Musculoskeletal Injury and Disorders’ (MIDs) unremittingly high incidence and recurrence rates indicate that the principal and underlying risk has not yet been fully identified. Despite that the causes of lower back pain are rarely addressed, at the moment low back pain is treated mainly with analgesics. Effective management of hamstring injury and acute back pain in the primary care setting can be the most important factors to help predict the time needed to RTP [6] and progression to chronic back pain [2]. Alternative treatments include physical therapy, rehabilitation and spinal manipulation; however, a broader recognition of multi-morbidity is necessary for assessment and treatment of MIDs, particularly in those with persistent problems. Literature have shown that rehabilitation through use of bio-psychosocial approach compared to biomedical (symptom focused) approach yield positive results in improving functionality when maintained under a healthier life-style [2,7,8]. Therefore, sports medicine physicians’ physiotherapists, performance coaches, athletic trainers, clinical researchers and sports scientists should not only focus on pain symptoms and function, but also recognise accompanying problems such as pain-related fear, inactivity, anxiety, sleep disturbance, depression and related psychological stress.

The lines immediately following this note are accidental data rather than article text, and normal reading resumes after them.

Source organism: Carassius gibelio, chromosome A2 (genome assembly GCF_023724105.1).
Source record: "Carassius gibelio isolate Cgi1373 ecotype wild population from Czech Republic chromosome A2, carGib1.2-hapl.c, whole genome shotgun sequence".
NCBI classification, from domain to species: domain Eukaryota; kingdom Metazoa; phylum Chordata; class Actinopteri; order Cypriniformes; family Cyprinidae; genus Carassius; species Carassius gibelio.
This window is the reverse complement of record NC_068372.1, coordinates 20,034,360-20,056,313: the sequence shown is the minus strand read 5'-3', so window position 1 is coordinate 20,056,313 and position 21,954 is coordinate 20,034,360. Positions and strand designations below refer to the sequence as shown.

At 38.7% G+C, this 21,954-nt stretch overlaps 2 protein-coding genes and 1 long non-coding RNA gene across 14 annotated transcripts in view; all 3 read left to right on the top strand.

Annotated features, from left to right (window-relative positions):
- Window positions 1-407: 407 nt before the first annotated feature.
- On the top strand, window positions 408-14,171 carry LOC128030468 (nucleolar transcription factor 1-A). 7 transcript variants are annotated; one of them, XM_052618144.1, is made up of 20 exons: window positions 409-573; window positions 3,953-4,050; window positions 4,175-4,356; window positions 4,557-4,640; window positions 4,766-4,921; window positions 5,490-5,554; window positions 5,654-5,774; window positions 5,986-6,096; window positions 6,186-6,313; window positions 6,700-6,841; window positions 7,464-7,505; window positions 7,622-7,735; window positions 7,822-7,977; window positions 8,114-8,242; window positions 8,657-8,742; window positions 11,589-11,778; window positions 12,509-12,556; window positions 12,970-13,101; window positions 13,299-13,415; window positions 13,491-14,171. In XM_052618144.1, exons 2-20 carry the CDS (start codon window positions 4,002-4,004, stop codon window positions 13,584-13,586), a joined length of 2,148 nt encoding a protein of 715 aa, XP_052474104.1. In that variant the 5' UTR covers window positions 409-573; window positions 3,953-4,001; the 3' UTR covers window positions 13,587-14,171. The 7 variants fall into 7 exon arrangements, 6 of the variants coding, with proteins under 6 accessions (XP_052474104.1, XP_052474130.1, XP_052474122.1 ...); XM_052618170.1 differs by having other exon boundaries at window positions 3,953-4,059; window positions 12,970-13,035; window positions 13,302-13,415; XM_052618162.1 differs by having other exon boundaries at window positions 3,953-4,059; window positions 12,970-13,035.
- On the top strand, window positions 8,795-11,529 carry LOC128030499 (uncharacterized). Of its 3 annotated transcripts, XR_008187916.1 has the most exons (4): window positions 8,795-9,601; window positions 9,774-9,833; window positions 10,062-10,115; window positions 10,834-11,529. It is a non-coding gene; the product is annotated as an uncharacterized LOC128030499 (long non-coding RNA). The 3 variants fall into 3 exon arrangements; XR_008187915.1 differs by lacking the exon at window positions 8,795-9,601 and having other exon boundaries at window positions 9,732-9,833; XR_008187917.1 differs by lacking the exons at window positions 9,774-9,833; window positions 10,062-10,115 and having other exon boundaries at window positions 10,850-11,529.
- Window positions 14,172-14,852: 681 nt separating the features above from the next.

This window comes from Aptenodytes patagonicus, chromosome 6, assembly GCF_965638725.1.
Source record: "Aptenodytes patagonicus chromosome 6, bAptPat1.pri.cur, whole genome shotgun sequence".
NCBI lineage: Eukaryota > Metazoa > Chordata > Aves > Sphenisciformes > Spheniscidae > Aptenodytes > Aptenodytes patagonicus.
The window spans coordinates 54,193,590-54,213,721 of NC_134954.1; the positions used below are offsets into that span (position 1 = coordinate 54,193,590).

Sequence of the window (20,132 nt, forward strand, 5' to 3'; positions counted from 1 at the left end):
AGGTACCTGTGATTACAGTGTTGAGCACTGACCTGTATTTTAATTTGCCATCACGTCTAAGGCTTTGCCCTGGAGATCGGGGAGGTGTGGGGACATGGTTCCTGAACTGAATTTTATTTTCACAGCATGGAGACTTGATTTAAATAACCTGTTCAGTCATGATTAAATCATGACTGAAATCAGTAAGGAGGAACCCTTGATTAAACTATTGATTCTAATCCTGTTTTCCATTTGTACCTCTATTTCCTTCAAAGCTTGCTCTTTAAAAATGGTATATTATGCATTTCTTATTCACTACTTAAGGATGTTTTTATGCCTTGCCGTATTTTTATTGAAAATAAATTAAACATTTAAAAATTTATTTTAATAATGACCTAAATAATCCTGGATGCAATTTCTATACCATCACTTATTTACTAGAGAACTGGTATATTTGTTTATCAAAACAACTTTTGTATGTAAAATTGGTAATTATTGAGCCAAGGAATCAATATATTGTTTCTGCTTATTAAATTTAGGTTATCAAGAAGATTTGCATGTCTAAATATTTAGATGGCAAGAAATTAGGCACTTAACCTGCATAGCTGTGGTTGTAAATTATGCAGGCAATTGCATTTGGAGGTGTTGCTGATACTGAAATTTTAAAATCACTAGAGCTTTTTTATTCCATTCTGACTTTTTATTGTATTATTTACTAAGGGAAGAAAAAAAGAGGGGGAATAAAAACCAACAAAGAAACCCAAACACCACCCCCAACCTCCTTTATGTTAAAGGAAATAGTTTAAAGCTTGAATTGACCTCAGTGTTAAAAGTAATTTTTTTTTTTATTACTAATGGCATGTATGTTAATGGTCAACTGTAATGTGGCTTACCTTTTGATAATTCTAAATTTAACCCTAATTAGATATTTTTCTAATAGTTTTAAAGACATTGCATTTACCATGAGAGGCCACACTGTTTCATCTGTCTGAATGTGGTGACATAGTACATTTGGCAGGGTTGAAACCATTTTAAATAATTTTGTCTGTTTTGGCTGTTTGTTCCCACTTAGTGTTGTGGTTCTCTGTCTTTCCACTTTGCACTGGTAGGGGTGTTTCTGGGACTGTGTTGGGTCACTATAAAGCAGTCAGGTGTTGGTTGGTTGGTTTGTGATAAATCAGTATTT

It can be acknowledged that though clinical practice, research and policy-making often represent different worlds, they are always dependent upon each other. Multiple evidence-based guidelines for the management of hamstring grade 1 to grade 4, acute and chronic back pains are readily available to guide providers, and therefore, adherence to such recommendations is important. Eswatini and Zimbabwe through their Ministries of Sports, Culture & Youth/Arts should improve their relationship and collaboration with the Ministries of Health (and Child Care) so that athletes’ treatment becomes payable, accessible, effective and evidence-based. Treatment, RTP and prevention of recurrence through guidelines and standards are paramount, and policymakers should look at effectiveness, cost-effectiveness, necessity, feasibility, education and funding.

Recommendations for future